Snake Oil? Visualization of Science vs Health Supplements

Once again InformationIsBeautiful hits one out of the park.
Today’s fun is an interactive page ranking the scientific evidence proving a certain health supplement is effective vs it’s popularity.
Some surprises: Fish oil, folic acid, St Johns Wort, and green tea are well established with proveable scientific evidence to their benefits.
At the other end of the spectrum, Green tea, anti-oxidants, vitamin A and vitamin E have very little evidence as to their effectiveness.

Windows7 – So close!

I’ve been using Windows 7 on my laptop at work for a few months now, and I have to admit, grudgingly, that Microsoft has removed 95% of the irritating problems that make WIndows nigh on impossible to use. The new GUI is smooth, clean, has some very smart behaviours (things that the Linux desktops have been doing for years), and for the most part, it just works.
There’s tidbits that drive me absolutely up a tree, and I’m flat out boggled that Microsoft could make mistakes that I’d expect from a junior hacker whipping up their first app.
Here’s a few highlights.
* One of the BEST enhancements is the ability to grab and drag a window that is maximized. In WinXP, you would have to un-zoom it, move it, then re-zoom it to move it to another monitor. In Win7, a zoomed window can be grabbed and moved. When a window is pushed to the top of the screen, it automatically maximizes. Fantastic. BUT. This behaviour… wait for it… does not work in Office 2007 applications. That’s right, kids, Microsoft’s flagship office suite takes so many shortcuts in their innovative (COUGH HACK) menu and window designs, that it breaks Windows7 default behavior. Stellar work there, guys.
* It’s a universal pattern. A scrollwheel on a mouse will scroll the window or component you’re hovering over. Browser, document, or spreadsheet, move the mouse to a pane, scroll the wheel, and the view scrolls. Except in the Windows 7 explorer (or whatever they call the filesystem browser). Open up the explorer, and resize the window so you have scrollbars on both the left and the right pane. Now scrollwheel on the right – it scrolls. Move the mouse to the left pane, and scrollwheel again. The right pane continues to take the scroll actions. This wouldn’t be a major problem if it weren’t for the next oddity…
* This one isn’t a Windows7 issue in particular, but something that irritates me about Windows in general. Having been using my Macbook Pro for the last 6 months or so, oddities in UIs jump out at me. On a mac, if you click on a non-focused window, the window becomes focused, but the mouse event does not get transferred to the new window. All the click does is make the window active. On windows, the click event does get applied to the window. This is particularly problematic when trying to raise a browse window back to focus, since so many websites have that irritating “click anywhere and I’ll pop up an ad!” – or other javascript idiocy in place.
For the most part, I have to agree with the Penny Arcade folks. “Windows 7. It’s less bad than you expected.”

Review: Altec-Lansing Backbeat 903 – Best Bluetooth Headphones Evuh?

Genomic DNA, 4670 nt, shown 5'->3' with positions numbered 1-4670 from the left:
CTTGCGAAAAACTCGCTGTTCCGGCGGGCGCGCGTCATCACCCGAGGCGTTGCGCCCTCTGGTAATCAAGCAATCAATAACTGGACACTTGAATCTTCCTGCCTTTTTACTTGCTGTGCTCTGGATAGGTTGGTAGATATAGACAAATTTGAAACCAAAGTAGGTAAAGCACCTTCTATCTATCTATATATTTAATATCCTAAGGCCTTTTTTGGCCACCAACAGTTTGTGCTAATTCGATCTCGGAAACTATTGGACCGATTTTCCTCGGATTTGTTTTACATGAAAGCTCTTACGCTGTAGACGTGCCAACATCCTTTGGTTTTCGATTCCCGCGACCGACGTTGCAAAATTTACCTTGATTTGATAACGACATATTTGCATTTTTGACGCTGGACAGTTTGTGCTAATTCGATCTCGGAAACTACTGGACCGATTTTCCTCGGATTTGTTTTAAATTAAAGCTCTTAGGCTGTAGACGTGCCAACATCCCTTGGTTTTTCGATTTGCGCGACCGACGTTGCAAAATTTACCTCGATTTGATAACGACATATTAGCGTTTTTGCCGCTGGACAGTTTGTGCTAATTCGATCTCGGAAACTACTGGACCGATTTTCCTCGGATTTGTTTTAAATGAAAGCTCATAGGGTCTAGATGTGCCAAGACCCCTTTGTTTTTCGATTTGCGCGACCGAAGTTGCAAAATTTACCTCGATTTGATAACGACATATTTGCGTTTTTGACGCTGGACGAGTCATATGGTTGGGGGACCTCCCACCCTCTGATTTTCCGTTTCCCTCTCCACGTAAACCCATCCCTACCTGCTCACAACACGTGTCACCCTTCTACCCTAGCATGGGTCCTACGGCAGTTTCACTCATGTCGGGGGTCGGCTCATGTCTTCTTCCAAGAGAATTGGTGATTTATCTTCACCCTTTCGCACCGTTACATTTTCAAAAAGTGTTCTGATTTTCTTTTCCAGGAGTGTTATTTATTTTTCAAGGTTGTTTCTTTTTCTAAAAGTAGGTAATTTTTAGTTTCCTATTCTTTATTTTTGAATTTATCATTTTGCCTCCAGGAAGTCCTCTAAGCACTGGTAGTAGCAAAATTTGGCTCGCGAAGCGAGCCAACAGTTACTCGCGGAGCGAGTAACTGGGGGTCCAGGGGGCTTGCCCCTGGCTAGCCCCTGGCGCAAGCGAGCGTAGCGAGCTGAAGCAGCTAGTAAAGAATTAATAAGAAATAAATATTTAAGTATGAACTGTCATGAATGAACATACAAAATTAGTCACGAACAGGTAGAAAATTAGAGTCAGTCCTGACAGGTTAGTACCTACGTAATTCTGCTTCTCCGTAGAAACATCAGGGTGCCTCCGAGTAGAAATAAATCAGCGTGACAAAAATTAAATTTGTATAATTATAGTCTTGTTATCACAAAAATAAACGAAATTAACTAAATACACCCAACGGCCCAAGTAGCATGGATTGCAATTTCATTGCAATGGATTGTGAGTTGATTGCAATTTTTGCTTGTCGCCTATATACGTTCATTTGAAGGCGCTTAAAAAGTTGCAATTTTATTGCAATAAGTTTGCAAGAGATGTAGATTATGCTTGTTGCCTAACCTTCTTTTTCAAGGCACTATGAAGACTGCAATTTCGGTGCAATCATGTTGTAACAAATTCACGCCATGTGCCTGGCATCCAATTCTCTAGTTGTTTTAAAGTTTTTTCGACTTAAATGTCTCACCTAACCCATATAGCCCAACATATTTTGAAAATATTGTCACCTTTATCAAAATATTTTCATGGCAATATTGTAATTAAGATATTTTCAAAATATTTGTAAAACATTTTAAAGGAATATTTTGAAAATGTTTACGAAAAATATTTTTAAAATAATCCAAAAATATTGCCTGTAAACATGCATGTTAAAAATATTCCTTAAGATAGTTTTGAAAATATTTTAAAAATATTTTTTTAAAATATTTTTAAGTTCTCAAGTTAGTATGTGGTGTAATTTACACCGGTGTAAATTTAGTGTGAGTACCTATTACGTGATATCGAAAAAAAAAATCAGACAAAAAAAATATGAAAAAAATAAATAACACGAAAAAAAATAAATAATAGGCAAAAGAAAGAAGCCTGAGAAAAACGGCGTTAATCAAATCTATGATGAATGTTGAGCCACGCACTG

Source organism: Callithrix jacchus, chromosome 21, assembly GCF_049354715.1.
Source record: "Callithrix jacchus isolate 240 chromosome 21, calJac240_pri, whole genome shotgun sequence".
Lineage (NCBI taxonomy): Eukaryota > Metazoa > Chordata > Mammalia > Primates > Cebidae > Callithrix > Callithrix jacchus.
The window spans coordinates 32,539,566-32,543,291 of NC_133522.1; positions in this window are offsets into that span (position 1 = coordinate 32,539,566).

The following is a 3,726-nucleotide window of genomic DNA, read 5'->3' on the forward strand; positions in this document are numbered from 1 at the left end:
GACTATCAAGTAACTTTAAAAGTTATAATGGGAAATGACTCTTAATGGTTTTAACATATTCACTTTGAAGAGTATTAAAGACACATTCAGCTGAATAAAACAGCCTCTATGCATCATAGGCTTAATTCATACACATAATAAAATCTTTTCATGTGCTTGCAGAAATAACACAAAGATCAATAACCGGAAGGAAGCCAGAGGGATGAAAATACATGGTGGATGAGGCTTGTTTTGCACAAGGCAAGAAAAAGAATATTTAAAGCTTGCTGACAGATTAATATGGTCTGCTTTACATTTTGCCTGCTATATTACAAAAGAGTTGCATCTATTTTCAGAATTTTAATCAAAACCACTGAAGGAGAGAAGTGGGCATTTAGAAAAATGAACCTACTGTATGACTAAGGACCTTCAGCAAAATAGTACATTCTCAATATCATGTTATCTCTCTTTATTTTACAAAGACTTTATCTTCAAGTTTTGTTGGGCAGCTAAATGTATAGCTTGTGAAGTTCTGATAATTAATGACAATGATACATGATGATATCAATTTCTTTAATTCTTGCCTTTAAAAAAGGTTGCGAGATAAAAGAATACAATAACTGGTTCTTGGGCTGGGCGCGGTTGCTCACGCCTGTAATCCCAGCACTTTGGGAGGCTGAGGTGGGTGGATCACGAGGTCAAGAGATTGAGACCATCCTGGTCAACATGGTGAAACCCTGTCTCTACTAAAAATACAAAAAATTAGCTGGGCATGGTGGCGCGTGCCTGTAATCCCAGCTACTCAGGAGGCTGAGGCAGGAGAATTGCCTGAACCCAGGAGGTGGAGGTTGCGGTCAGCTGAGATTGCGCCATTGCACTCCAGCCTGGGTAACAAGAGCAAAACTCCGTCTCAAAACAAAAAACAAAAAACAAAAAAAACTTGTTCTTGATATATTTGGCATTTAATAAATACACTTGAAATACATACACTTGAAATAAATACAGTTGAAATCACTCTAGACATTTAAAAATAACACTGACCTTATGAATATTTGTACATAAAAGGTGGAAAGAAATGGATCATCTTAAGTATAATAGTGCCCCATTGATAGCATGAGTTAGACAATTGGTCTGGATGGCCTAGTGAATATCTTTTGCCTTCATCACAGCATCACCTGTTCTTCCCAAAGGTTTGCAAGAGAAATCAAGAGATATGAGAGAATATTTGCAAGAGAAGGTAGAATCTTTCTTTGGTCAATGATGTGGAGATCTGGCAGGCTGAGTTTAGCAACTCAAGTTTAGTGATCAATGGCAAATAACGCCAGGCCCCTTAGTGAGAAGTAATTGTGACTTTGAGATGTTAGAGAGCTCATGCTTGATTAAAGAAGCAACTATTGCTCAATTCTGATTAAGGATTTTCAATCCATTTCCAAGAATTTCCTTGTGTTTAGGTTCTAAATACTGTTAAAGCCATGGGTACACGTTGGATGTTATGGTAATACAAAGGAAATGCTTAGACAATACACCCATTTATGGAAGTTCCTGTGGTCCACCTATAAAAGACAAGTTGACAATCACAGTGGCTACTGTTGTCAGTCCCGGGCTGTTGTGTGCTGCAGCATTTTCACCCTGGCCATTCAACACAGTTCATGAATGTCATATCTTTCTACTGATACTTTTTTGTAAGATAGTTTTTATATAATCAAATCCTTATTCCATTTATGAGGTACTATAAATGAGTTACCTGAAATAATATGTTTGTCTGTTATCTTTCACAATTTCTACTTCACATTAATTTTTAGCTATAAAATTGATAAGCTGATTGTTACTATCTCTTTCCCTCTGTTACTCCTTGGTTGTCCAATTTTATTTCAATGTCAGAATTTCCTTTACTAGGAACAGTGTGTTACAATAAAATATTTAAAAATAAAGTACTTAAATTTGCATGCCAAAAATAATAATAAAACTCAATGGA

Ever since I got my iPhone 3g, and jumped to OS 3.1, I’ve been searching for the best arrangement of comfort, functionality, price, and audio quality in a set of bluetooth headphones. I’ve tried the Apple earbuds, but I find them extremely uncomfortable. Several others have come down the mail pipeline, but until now, I wasn’t completely happy with the results.
The Altec-Lansing Backbeat 903 (also available from Plantronics under the same name is a permanently linked pair of on-the-ear headphones that provide A2DP and HFP profiles to a bluetooth host (such as an iPhone). The tether between the headsets is part antenna part audio wire. It does not hold the headphones in place, it is simply an interconnect. The headphones sit on the back of the earlobe (similar to older Jabra designs), with an audio component placed over the ear canal (slightly inside it, in fact, but not putting any weight on it).
Personally, I find this arrangement excellent, and I’m bothered that it’s not more widely implemented (in fact Jabra appears to no longer make this style, sad).
The Backbeats use a pair of behind-the-ear components. Each side has an adjustable rubber centerpiece that I found quite comfortable and unobtrusive. The left earpiece contains telephone controls that allow a simple pickup / drop of incoming calls. The right earpiece has music and volume controls.
Of all the headphones I’ve played with, the Backbeats have the most intuitive control setup. In general use, just tapping the outside of the right ear piece triggers ‘play/pause’. Tapping the outside of the left ear piece answers / drops phone calls. Volume control is via a sliding control on the bottom of the earpiece. The right-left functionality means you don’t need to remember what little doodad to fiddle when a call comes in. Left side is phone, right side is music. Simple!
What really brought it all home for me was the comfort level of the headphones. I’ve worn them for 6-8 hours a day for the last few days without feeling any discomfort. Even better, when not listening to music, the non-earfilling ear piece means I can leave the headphones on and carry on a normal conversation. One particular enjoyment was spending an entire day skiing and listening to music, where the simple outside button was easily tapped even through a ski hat and while wearing gloves.
The volume level and audio quality is excellent, even with background noise and wind – I had no problems hearing music while zipping down a trail at 25mph.
In summary, I would highly recommend these headphones to anyone who is looking for lightweight, comfortable bluetooth headphones for their iPhone or other A2DP equipped device.